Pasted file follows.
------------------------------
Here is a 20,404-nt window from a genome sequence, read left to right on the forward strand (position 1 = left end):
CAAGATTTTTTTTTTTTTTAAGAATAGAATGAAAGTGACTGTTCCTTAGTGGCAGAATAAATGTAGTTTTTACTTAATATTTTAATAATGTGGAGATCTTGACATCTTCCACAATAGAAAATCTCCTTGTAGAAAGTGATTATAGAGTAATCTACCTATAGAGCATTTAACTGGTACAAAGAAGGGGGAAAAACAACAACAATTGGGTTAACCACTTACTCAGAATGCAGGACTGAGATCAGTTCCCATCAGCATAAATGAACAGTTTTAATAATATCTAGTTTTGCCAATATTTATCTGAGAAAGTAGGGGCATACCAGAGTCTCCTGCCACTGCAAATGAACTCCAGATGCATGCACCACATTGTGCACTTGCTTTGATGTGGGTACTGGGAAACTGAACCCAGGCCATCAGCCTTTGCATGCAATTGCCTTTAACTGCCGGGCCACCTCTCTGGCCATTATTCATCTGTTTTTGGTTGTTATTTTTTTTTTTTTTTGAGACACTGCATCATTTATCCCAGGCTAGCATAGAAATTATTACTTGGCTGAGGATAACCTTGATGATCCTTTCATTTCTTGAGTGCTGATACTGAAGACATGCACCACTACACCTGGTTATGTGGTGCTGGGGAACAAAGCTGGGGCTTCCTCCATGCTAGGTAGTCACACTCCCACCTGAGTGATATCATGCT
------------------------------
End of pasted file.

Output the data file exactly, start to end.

Here is a 20,404-nt window from a genome sequence, read left to right on the forward strand (position 1 = left end):
CAAGATTTTTTTTTTTTTTAAGAATAGAATGAAAGTGACTGTTCCTTAGTGGCAGAATAAATGTAGTTTTTACTTAATATTTTAATAATGTGGAGATCTTGACATCTTCCACAATAGAAAATCTCCTTGTAGAAAGTGATTATAGAGTAATCTACCTATAGAGCATTTAACTGGTACAAAGAAGGGGGAAAAACAACAACAATTGGGTTAACCACTTACTCAGAATGCAGGACTGAGATCAGTTCCCATCAGCATAAATGAACAGTTTTAATAATATCTAGTTTTGCCAATATTTATCTGAGAAAGTAGGGGCATACCAGAGTCTCCTGCCACTGCAAATGAACTCCAGATGCATGCACCACATTGTGCACTTGCTTTGATGTGGGTACTGGGAAACTGAACCCAGGCCATCAGCCTTTGCATGCAATTGCCTTTAACTGCCGGGCCACCTCTCTGGCCATTATTCATCTGTTTTTGGTTGTTATTTTTTTTTTTTTTTGAGACACTGCATCATTTATCCCAGGCTAGCATAGAAATTATTACTTGGCTGAGGATAACCTTGATGATCCTTTCATTTCTTGAGTGCTGATACTGAAGACATGCACCACTACACCTGGTTATGTGGTGCTGGGGAACAAAGCTGGGGCTTCCTCCATGCTAGGTAGTCACACTCCCACCTGAGTGATATCATGCT